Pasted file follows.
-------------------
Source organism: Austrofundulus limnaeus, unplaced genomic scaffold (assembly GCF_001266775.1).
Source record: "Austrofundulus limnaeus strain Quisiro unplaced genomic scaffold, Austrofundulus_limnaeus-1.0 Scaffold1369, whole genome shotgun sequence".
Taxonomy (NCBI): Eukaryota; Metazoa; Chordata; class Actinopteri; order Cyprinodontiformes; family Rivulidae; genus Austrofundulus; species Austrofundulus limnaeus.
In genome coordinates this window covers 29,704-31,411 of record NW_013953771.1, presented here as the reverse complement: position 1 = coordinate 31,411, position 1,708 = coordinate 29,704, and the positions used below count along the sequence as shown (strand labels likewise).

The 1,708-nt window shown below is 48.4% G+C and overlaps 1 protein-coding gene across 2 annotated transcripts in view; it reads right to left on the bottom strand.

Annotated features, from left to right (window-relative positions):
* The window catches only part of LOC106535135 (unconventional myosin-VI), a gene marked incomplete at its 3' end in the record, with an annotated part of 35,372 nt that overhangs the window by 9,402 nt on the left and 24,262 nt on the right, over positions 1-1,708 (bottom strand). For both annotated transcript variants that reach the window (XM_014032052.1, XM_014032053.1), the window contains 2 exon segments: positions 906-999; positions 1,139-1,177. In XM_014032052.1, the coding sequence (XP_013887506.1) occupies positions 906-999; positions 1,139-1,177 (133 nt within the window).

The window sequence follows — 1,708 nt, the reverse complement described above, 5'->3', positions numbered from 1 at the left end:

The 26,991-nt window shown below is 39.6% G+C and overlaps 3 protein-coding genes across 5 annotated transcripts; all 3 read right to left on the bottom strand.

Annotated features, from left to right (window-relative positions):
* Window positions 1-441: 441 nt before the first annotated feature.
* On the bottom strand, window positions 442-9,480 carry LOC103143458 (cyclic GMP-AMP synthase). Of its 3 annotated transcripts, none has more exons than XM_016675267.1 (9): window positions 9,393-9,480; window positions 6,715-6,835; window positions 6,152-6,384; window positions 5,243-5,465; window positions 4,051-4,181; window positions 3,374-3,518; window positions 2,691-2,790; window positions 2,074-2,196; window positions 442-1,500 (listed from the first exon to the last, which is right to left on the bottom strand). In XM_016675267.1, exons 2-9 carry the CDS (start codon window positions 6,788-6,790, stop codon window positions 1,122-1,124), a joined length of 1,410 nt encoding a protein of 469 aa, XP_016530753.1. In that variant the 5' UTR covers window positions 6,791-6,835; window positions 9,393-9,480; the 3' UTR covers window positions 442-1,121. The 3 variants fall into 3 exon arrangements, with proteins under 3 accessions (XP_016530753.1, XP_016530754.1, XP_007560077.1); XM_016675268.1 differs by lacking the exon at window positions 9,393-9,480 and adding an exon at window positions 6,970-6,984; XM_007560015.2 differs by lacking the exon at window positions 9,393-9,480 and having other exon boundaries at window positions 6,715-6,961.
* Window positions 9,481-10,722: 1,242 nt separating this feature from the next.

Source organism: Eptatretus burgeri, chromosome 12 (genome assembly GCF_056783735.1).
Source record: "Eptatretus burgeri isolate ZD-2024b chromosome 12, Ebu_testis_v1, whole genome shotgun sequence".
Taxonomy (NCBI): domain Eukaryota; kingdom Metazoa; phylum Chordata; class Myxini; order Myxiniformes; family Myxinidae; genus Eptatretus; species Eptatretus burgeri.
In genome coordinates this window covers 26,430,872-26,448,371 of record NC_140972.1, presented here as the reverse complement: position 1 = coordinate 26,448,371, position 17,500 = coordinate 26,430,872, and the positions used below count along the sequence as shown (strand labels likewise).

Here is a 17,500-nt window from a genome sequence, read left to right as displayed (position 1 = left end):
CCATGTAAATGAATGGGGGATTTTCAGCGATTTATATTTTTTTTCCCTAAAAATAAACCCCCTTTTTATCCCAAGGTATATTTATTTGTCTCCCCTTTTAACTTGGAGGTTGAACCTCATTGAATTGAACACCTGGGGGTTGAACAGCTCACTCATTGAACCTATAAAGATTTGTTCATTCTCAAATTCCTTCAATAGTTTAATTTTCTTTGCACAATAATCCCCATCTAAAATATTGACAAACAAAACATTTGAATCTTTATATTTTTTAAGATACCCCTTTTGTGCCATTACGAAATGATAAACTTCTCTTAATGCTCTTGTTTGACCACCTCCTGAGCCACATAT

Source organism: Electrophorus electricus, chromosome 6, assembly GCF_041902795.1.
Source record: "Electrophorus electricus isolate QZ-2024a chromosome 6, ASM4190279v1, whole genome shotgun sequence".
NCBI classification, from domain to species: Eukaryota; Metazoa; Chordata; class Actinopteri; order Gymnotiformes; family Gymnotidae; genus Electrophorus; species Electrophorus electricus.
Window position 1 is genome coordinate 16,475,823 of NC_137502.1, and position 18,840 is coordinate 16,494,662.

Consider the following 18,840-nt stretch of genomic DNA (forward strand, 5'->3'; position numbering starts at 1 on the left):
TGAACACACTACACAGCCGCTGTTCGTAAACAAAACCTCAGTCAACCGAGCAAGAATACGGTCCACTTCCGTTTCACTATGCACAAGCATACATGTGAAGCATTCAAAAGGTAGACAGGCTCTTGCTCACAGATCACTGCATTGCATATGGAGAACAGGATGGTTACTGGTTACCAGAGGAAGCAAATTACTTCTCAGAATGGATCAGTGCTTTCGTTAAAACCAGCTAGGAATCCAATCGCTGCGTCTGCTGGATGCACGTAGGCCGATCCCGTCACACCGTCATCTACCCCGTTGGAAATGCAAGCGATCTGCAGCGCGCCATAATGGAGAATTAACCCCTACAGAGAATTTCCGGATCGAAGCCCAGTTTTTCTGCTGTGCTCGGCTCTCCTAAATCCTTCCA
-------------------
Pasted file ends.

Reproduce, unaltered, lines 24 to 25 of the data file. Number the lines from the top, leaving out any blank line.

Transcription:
Consider the following 18,840-nt stretch of genomic DNA (forward strand, 5'->3'; position numbering starts at 1 on the left):
TGAACACACTACACAGCCGCTGTTCGTAAACAAAACCTCAGTCAACCGAGCAAGAATACGGTCCACTTCCGTTTCACTATGCACAAGCATACATGTGAAGCATTCAAAAGGTAGACAGGCTCTTGCTCACAGATCACTGCATTGCATATGGAGAACAGGATGGTTACTGGTTACCAGAGGAAGCAAATTACTTCTCAGAATGGATCAGTGCTTTCGTTAAAACCAGCTAGGAATCCAATCGCTGCGTCTGCTGGATGCACGTAGGCCGATCCCGTCACACCGTCATCTACCCCGTTGGAAATGCAAGCGATCTGCAGCGCGCCATAATGGAGAATTAACCCCTACAGAGAATTTCCGGATCGAAGCCCAGTTTTTCTGCTGTGCTCGGCTCTCCTAAATCCTTCCA